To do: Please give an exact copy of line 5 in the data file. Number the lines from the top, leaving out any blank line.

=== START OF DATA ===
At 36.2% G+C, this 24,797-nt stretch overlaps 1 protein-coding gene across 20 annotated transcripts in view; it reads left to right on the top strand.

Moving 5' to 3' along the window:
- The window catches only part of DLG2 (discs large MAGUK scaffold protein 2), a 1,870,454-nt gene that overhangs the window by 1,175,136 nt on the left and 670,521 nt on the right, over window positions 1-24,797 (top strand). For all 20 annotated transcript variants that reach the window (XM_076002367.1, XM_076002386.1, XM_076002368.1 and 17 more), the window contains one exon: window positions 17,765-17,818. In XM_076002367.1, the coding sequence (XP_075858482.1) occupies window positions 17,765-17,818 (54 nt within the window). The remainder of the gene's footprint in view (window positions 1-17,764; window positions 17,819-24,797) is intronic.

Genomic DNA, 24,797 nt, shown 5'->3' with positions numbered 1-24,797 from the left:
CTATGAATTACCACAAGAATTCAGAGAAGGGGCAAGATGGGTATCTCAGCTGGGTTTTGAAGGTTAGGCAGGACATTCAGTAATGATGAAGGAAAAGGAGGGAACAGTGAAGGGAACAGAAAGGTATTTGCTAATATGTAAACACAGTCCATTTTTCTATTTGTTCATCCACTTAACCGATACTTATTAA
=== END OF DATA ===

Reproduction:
CTATGAATTACCACAAGAATTCAGAGAAGGGGCAAGATGGGTATCTCAGCTGGGTTTTGAAGGTTAGGCAGGACATTCAGTAATGATGAAGGAAAAGGAGGGAACAGTGAAGGGAACAGAAAGGTATTTGCTAATATGTAAACACAGTCCATTTTTCTATTTGTTCATCCACTTAACCGATACTTATTAA